“I got an idea. I took all his clothes, from his boots to his cap, and hid them away in the little wood behind the yard.”
The old man stopped. The officers remained speechless, looking at each other. The questioning began again, and this is what they learned.
Once this murder committed, the man had lived with this one thought: “Kill the Prussians!” He hated them with the blind, fierce hate of the greedy yet patriotic peasant. He had his idea, as he said. He waited several days.
He was allowed to go and come as he pleased, because he had shown himself so humble, submissive and obliging to the invaders. Each night he saw the outposts leave. One night he followed them, having heard the name of the village to which the men were going, and having learned the few words of German which he needed for his plan through associating with the soldiers.
He left through the back yard, slipped into the woods, found the dead man’s clothes and put them on. Then he began to crawl through the fields, following along the hedges in order to keep out of sight, listening to the slightest noises, as wary as a poacher.
As soon as he thought the time ripe, he approached the road and hid behind a bush. He waited for a while. Finally, toward midnight, he heard the sound of a galloping horse. The man put his ear to the ground in order to make sure that only one horseman was approaching, then he got ready.
An Uhlan came galloping along, carrying des patches. As he went, he was all eyes and ears. When he was only a few feet away, Father Milon dragged himself across the road, moaning: “Hilfe! Hilfe!” ( Help! Help!) The horseman stopped, and recognizing a German, he thought he was wounded and dismounted, coming nearer without any suspicion, and just as he was leaning over the unknown man, he received, in the pit of his stomach, a heavy thrust from the long curved blade of the sabre. He dropped without suffering pain, quivering only in the final throes. Then the farmer, radiant with the silent joy of an old peasant, got up again, and, for his own pleasure, cut the dead man’s throat. He then dragged the body to the ditch and threw it in.
The horse quietly awaited its master. Father Milon mounted him and started galloping across the plains.
About an hour later he noticed two more Uhlans who were returning home, side by side. He rode straight for them, once more crying “Hilfe! Hilfe!”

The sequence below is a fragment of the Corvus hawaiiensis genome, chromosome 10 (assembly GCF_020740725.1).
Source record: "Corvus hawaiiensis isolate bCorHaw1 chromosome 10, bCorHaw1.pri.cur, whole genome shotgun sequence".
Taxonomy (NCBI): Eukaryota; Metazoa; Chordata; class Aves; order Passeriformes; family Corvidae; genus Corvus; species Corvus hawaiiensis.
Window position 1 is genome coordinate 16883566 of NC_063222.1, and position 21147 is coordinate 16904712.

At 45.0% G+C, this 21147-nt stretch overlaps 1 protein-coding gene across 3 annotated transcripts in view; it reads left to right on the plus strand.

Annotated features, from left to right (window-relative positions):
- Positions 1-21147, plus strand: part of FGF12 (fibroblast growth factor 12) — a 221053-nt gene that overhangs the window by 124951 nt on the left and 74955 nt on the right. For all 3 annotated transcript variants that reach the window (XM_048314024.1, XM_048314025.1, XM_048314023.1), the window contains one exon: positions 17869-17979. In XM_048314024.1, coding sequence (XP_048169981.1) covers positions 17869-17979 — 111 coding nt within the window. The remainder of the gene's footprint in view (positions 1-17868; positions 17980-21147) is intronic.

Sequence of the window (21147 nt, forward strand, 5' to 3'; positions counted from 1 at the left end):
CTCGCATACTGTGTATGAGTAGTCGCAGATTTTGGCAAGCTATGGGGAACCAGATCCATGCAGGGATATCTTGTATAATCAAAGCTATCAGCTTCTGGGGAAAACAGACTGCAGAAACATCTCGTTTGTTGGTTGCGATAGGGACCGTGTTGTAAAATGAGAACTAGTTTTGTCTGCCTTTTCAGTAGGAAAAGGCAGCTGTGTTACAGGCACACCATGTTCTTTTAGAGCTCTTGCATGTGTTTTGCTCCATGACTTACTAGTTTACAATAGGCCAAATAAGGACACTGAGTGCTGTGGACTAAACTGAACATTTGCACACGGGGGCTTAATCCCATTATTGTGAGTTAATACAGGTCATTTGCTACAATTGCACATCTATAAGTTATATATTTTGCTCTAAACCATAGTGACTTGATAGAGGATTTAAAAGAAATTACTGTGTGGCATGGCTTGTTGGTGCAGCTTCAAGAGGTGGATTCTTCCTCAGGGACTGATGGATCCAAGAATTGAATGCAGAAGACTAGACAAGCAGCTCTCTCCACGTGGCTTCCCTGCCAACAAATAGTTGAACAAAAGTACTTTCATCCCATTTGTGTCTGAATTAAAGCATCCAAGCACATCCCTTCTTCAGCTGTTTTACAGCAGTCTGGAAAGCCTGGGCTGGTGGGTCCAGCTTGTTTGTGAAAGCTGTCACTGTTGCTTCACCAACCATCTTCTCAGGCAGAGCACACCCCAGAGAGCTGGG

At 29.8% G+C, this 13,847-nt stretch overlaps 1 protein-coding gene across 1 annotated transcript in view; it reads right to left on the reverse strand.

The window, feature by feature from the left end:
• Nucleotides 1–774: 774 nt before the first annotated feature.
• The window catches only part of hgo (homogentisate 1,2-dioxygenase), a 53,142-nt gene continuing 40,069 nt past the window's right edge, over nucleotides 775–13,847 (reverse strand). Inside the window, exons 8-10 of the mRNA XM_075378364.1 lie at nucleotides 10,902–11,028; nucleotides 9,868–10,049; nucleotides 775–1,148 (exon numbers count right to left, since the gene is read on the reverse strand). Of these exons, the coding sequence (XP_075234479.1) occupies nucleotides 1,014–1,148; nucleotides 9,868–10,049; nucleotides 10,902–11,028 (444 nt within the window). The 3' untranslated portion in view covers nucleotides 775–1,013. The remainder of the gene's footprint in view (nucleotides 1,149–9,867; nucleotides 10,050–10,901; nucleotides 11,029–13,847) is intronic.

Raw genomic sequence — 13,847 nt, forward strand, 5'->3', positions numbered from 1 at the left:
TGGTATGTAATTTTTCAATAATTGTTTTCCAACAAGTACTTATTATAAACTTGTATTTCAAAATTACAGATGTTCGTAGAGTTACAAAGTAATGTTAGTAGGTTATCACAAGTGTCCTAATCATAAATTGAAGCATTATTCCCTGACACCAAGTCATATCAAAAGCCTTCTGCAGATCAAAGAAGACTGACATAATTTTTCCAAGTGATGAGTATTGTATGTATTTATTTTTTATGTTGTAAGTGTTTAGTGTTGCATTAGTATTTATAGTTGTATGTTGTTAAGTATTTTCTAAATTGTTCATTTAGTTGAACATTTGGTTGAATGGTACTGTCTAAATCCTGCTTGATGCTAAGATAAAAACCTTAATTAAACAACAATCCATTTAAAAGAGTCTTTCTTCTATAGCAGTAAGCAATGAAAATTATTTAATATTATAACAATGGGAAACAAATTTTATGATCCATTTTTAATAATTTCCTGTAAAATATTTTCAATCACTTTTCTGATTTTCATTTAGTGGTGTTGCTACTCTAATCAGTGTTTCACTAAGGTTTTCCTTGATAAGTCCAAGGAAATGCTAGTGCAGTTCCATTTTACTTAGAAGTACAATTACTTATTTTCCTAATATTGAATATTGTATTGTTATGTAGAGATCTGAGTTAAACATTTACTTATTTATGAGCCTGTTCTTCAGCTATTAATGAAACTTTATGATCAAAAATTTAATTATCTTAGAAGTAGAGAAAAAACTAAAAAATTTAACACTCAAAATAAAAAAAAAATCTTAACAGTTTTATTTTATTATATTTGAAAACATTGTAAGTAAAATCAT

The Prussians, recognizing the uniform, let him approach without distrust. The old man passed between them like a cannon-ball, felling them both, one with his sabre and the other with a revolver.
Then he killed the horses, German horses! After that he quickly returned to the woods and hid one of the horses. He left his uniform there and again put on his old clothes; then going back into bed, he slept until morning.
For four days he did not go out, waiting for the inquest to be terminated; but on the fifth day he went out again and killed two more soldiers by the same stratagem. From that time on he did not stop. Each night he wandered about in search of adventure, killing Prussians, sometimes here and sometimes there, galloping through deserted fields, in the moonlight, a lost Uhlan, a hunter of men. Then, his task accomplished, leaving behind him the bodies lying along the roads, the old farmer would return and hide his horse and uniform.
He went, toward noon, to carry oats and water quietly to his mount, and he fed it well as he required from it a great amount of work.
But one of those whom he had attacked the night before, in defending himself slashed the old peasant across the face with his sabre.
However, he had killed them both. He had come back and hidden the horse and put on his ordinary clothes again; but as he reached home he began to feel faint, and had dragged himself as far as the stable, being unable to reach the house.
They had found him there, bleeding, on the straw.
When he had finished his tale, he suddenly lifted up his head and looked proudly at the Prussian officers.
The colonel, who was gnawing at his mustache, asked:
“You have nothing else to say?”
“Nothing more; I have finished my task; I killed sixteen, not one more or less.”
“Do you know that you are going to die?”
“I haven’t asked for mercy.”
“Have you been a soldier?”
“Yes, I served my time. And then, you had killed my father, who was a soldier of the first Emperor. And last month you killed my youngest son, Francois, near Evreux. I owed you one for that; I paid. We are quits.”
The officers were looking at each other.
The old man continued:
“Eight for my father, eight for the boy–we are quits. I did not seek any quarrel with you. I don’t know you. I don’t even know where you come from. And here you are, ordering me about in my home as though it were your own. I took my revenge upon the others. I’m not sorry.”
And, straightening up his bent back, the old man folded his arms in the attitude of a modest hero.
The Prussians talked in a low tone for a long time. One of them, a captain, who had also lost his son the previous month, was defending the poor wretch. Then the colonel arose and, approaching Father Milon, said in a low voice:
“Listen, old man, there is perhaps a way of saving your life, it is to–”
But the man was not listening, and, his eyes fixed on the hated officer, while the wind played with the downy hair on his head, he distorted his slashed face, giving it a truly terrible expression, and, swelling out his chest, he spat, as hard as he could, right in the Prussian’s face.
The colonel, furious, raised his hand, and for the second time the man spat in his face.
All the officers had jumped up and were shrieking orders at the same time.
In less than a minute the old man, still impassive, was pushed up against the wall and shot, looking smilingly the while toward Jean, his eldest son, his daughter-in-law and his two grandchildren, who witnessed this scene in dumb terror.